Despite Graduation Losses After Making State Final, PHS Boys’ Soccer Maintaining Winning Culture
READING THE GAME: Princeton High boys’ soccer star Thomas Reid controls the ball in a game last fall. Senior defender Reid has emerged as the leader of the PHS back line. The Little Tigers get the 2018 season underway when they play at WW/P-South on September 6. (Photo by Frank Wojciechowski)
By Bill Alden
Last fall, the Princeton High boys’ soccer team added a special chapter to the program’s storied history.
Catching fire after a rocky start, PHS won the Group 4 Central Jersey title and advanced to the state final where it fell to powerhouse Kearny to end the fall with a 17-6-1 record.
Despite suffering some heavy graduation losses, PHS head coach Wayne Sutcliffe believes that his current crop of players has what it takes to maintain the team’s winning tradition.
“We have a good spirit in the camp and in the group; we have some really good young players who understand fully about the situation and the standard around PHS boys’ soccer,” said Sutcliffe, who is entering his 22nd season at the helm of the program.
“They are showing good signs of being able to do their best to keep that standard high. We are enjoying it.”
PHS will be featuring two of those good young players at forward in sophomores Nick Petruso and Ian Pompliano.
“Nick will be one forward, he really came on last year,” said Sutcliffe of Petruso, who scored some key goals for PHS in its postseason run last fall.
“He spent the first two thirds of the season trying to get used to the demands of it all at that level; credit to him for doing as well as he did. Nick is going to have to find a way to score goals and find some game winners and important goals.
“Ian is a good hold-up forward; he has got a good left foot. He has got good size and he is pretty good in the air. Those are the two primary guys right now.”
A quintet of seniors, Atticus Lynch, Grant Luther, Josh Nieman, Sebastian Ratzan, and Van Lal Ven, figure to be important players for the PHS midfield.
“We have Atticus Lynch and Grant Luther in the middle,” said Sutcliffe. “Josh Nieman and Sebastian Ratzan are out wide. Van Lal Ven is another outside mid; he is an instrumental guy.”
Some new faces are emerging as instrumental players for the Little Tigers in the middle of the field.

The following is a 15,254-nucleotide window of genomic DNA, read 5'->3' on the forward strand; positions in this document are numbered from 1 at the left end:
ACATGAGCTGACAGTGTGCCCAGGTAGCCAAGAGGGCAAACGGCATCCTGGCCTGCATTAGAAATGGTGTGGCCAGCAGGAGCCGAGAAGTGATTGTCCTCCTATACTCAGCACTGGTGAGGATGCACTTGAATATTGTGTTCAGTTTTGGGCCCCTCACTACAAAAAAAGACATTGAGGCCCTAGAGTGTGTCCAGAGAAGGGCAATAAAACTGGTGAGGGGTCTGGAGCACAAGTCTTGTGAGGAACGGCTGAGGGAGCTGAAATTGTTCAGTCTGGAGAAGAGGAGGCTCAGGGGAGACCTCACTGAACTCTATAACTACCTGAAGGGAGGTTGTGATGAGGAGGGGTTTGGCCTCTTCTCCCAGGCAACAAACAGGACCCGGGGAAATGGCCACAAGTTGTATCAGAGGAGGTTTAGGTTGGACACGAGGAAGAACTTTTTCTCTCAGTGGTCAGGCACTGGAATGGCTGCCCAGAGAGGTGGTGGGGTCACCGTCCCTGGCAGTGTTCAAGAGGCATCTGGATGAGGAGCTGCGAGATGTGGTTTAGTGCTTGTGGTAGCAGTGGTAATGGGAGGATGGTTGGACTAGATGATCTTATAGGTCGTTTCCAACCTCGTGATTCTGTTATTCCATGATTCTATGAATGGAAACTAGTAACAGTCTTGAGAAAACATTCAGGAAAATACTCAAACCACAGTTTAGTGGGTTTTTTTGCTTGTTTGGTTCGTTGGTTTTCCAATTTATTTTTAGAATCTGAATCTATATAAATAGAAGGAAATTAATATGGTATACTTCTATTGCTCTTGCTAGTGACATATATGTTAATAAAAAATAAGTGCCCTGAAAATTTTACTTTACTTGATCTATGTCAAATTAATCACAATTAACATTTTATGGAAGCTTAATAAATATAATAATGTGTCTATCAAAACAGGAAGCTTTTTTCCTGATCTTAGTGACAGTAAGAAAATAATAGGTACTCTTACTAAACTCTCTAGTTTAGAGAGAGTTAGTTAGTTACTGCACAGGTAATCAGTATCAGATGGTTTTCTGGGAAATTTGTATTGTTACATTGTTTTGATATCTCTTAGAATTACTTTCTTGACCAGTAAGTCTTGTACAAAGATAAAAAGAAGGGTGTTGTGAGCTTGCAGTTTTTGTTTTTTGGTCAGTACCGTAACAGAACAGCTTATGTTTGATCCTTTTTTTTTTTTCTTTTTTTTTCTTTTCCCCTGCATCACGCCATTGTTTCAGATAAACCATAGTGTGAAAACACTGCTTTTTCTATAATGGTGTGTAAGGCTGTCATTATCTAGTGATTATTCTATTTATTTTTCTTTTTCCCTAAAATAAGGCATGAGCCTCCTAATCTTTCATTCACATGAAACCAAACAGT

“We have Will Novak as our attacking center mid, he is outstanding,” added Sutcliffe, noting Novak played for the Princeton Football Club (PFC) Boca U-16 (2002) boys’ team that won their age group at U.S. Club National Cup in July.
“He is more of a playmaker, but he can do it all. We have got another guy on that Boca team, Noah LaPoint, who is a center mid and he has done well to work his way in. He has had some quality minutes. We got another guy in the midfield Matt Cincotta, a center mid, who is a rising junior.”
On defense, senior Thomas Reid has been doing very well. “Reid was the most improved player on the team last year; he was the only junior in the starting lineup, everyone else was a senior,” said Sutcliffe, whose defensive unit will also include senior Alec Korsah along with sophomore Brendan Coffee, freshman Myles Ryan, and the Parker brothers, sophomores Ethan and Dylan.
“He had a great second half; he picked up right where he left off. Reid is great with everything that he does — the way that he carries himself with confidence, his patience with younger guys, and his competitiveness.”
There is a good competition at goalie as PHS looks to fill the void left by the graduation of star Patrick Jacobs.
“We have three goalies, Jared Bell, a sophomore, Spencer Katz, a junior, and our senior Josh Pletcher,” said Sutcliffe.
“We have confidence in all three of them, they are working hard for one another and challenging one another for the position. It will be a season-long situation where they will be competing with each other.”
While the Little Tigers don’t have a senior-laden unit, Sutcliffe doesn’t see any drop off in skill on the pitch.
“We don’t have a large senior class but there is a lot of quality and we have a sophomore class where even though they are only sophomores, they are not inexperienced,” said Sutcliffe.
“They have played a lot of soccer, they had a good freshman season. They are all club players. We had a good spring in the weight room with them and we have been training all summer. The alumni come back and play pick up games.”
In Sutcliffe’s view, taking care of the basics around the goal and maintaining a winning mentality will lead to another good fall for PHS.
“The keys are not relinquishing cheap goals, to keep as many clean sheets as we can; we need to get better every single week at keeping possession of the ball and really refining our attack and restart,” said Sutcliffe.
“Most important, I would say is the resilience of the senior class. If something goes wrong or we have a bad run, never lose faith because it is just not acceptable with Princeton boys’ soccer. It has never been part of the culture.”